Different types of environmental factors can have their own effects on the skin. For example, chemicals such as oil and tar can clog your pores and cause acne or folliculitis. Other materials can cause tissue to break down or fluids to build up in the skin. They can also lead to bacterial infections, burns, hair loss and changes in pigmentation -- meaning the color of the skin becomes lighter or darker [source: Suskind]. Exposure to building materials such insulation, formaldehyde and aerosols can cause irritation and dry skin [source: Rea].
As for physical factors, heat, cold, and the sun can all cause their own damage if you're not careful. For example, if you can't take the heat, you might want to avoid it. Skin exposure in hot, humid climates can cause irritation. If you sweat, that perspiration could become trapped in your skin and lead to blisters or heat rash. On other end of the thermometer, cold combined with low humidity can cause dry skin, dandruff, irritation and even frostbite [source: Suskind].
The sun causes 90 percent of skin damage, which often worsens with age [source: Poirot]. The body needs sunlight to produce vitamin D for strong bones and teeth, but when ultraviolet rays meet unprotected skin, they can cause hyperpigmentation, sunburn, wrinkles, freckles, age spots and skin cancer [source: WebMD].
If playing with your pet leaves you with a rash, or you break out if you so much as get near a strawberry, you know all too well the effects that allergens can have on your skin. Biological factors such as chemicals, foods, bug bites, mold, and pet dander can cause allergic reactions that might include hives, swelling, drying and irritation [source: WebMD].
If you find that environmental factors are wreaking havoc on your skin, you should try to avoid the irritants, even though it's not always possible. You can also take preventive steps to protect your skin, such as wearing gloves and protective clothing when dealing with chemicals or other irritants on the job, and you can apply sunscreen daily. Be sure to see a doctor if a skin condition doesn't go away or continues to get worse.
To learn more about how the environment can affect your skin, take a look at the links below.
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- Casey, John. "Beat the Itch of Winter Skin." WebMD. March 6, 2009. (Accessed Sept. 19, 2009)http://www.webmd.com/skin-problems-and-treatments/features/beat-itch-winter-skin
- Freeman, David. "Mold Allergy Self-Defense." WebMD. July 24, 2009. (Accessed Sept. 19, 2009)http://www.webmd.com/allergies/relief-for-allergies-8/mold-allergies-allergy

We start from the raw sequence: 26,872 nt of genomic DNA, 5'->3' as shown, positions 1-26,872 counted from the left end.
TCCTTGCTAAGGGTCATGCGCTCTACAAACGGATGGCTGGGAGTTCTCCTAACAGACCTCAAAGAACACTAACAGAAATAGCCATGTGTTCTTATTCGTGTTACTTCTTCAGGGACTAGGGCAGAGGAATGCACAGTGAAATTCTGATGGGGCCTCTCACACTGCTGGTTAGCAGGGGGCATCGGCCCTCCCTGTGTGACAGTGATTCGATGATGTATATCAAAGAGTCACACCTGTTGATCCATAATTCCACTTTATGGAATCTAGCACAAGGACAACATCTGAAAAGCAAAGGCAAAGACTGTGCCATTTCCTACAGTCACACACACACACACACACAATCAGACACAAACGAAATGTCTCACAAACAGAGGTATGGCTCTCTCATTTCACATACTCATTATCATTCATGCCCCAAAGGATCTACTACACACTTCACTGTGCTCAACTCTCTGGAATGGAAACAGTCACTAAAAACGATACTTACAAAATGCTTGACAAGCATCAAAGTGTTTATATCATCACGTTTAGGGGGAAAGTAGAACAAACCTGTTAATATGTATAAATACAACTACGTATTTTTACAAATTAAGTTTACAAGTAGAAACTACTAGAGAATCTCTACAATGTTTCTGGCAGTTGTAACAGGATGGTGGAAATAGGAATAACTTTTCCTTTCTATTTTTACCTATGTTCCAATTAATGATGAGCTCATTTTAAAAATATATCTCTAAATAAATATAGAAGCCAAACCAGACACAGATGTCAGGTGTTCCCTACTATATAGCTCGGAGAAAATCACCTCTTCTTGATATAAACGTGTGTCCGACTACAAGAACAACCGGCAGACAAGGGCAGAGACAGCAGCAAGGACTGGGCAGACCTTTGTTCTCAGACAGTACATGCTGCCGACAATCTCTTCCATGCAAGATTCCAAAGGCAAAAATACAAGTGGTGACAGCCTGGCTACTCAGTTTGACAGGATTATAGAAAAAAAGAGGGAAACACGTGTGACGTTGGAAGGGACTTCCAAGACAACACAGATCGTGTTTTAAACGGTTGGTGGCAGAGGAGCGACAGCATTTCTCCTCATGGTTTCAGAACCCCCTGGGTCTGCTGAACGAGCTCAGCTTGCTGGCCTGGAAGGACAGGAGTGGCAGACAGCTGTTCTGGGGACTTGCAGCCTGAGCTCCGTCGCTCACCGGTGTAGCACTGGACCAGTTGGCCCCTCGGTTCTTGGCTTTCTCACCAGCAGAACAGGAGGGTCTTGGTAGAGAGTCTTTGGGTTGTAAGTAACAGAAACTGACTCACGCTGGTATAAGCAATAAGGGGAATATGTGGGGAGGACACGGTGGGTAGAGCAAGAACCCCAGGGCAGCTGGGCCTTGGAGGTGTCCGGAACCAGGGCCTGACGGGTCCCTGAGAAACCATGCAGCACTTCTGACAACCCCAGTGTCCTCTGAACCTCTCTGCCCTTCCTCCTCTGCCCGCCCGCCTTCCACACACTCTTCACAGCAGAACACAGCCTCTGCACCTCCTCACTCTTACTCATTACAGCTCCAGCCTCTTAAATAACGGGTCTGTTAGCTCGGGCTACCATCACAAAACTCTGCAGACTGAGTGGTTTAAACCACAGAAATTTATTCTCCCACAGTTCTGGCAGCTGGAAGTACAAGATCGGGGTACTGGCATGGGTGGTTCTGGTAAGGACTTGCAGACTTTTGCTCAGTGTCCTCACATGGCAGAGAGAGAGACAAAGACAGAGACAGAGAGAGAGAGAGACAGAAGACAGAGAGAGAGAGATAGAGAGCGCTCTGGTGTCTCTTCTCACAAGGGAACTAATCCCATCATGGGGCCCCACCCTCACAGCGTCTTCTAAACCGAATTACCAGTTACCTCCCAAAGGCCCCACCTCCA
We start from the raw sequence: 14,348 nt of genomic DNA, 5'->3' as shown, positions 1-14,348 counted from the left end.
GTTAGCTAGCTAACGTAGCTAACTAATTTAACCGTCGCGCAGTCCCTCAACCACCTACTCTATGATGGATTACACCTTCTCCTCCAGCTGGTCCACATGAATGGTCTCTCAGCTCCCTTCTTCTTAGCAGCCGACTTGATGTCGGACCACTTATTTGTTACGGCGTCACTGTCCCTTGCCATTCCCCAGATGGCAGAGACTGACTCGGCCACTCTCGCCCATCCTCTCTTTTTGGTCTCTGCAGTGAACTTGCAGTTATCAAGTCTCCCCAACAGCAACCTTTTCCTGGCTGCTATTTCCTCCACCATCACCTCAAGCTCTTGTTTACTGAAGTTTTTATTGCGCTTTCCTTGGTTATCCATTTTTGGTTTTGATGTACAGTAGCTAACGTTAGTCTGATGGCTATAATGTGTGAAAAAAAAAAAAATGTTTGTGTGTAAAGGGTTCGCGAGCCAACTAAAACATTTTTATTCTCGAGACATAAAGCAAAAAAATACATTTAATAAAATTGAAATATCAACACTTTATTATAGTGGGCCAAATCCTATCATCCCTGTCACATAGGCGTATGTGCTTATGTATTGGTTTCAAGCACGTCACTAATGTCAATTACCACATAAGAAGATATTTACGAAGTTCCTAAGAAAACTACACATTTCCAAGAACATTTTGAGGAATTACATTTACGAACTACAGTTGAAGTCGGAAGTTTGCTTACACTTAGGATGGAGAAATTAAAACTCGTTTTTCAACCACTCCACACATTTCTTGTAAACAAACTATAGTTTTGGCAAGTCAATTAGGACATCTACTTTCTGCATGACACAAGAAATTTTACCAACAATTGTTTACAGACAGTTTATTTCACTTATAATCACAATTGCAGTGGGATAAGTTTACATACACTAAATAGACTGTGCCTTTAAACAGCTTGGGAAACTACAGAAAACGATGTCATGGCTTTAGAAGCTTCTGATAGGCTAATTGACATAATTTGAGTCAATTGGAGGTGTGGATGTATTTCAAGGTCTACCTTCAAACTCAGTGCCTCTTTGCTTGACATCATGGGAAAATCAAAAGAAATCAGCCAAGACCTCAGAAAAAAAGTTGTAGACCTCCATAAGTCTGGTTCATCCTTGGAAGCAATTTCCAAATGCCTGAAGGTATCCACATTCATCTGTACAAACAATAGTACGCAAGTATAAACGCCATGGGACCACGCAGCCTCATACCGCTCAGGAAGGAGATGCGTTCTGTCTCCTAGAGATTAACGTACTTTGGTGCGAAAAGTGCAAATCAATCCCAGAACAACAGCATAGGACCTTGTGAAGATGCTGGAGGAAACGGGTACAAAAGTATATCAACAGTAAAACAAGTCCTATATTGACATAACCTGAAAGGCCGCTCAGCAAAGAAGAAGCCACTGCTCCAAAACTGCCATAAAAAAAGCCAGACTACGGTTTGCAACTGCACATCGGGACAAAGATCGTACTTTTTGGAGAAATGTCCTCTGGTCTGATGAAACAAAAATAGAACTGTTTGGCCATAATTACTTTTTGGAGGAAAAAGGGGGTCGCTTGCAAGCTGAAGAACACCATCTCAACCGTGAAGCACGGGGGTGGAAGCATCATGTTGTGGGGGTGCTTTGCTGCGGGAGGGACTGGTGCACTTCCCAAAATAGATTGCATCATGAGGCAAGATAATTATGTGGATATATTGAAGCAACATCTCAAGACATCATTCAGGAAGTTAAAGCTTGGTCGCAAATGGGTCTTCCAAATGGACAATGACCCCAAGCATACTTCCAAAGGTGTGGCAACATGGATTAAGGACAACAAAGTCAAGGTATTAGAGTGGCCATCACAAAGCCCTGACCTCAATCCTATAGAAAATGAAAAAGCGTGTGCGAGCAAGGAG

- Kravitz, Robert. "Preventing Occupational Skin Diseases." Occupational Health and Safety. April 1, 2009. (Accessed Oct. 21, 2009)http://ohsonline.com/articles/2009/04/01/preventing-occupational-skin-diseases.aspx
- Mayo Clinic. "Allergies." Jan.30, 2009. (Accessed Sept. 19, 2009)http://www.mayoclinic.com/health/allergies/DS01118
- National Institute of Arthritis and Musculoskeletal and Skin Diseases. "Acne." National Institutes of Health. January 2006. (Accessed Sept. 19, 2009)http://www.niams.nih.gov/Health_Info/Acne/default.asp
- Peate, W. F. "Occupational Skin Disease." American Family Physician. Sept. 15, 2002. (Accessed Oct. 6, 2009)http://www.aafp.org/afp/20020915/1025.html
- Poirot, Lissa. "A Wrinkle in Time: Preventing Damage to Aging Skin." WebMD. Feb. 18, 2009. (Accessed Sept. 19, 2009)http://www.webmd.com/skin-problems-and-treatments/features/how-life-affects-aging-skin?page=2
- Rea, Caroline. "Environmental Illness -- Toxins in Our Environment." WebMD. Nov. 1, 2007. (Accessed Sept. 19, 2009)http://www.webmd.com/allergies/tc/environmental-illness-toxins-in-our-environment
- Suskind, Raymond R. "Environment and the Skin." Environmental Health Perspectives. Vol. 20, pp. 27-37. 1977. (Accessed Sept. 19, 2009)http://www.pubmedcentral.nih.gov/picrender.fcgi?artid=1637330&blobtype=pdf
- WebMD. "Cosmetic Procedures: Sun Exposure and Skin Cancer." April 1, 2005. (Accessed Sept. 19, 2009)http://www.webmd.com/skin-beauty/guide/sun-exposure-skin-cancer
- WebMD. "Understanding Allergies - the Basics." Nov. 10, 2008. (Accessed Sept. 19, 2009)http://www.webmd.com/allergies/understanding-allergies-basics
- Yung, Anthony. "The Structure of Normal Skin." New Zealand Dermatological Society. June 15, 2009. (Accessed Oct. 6, 2009)http://dermnetnz.org/pathology/skin-structure.html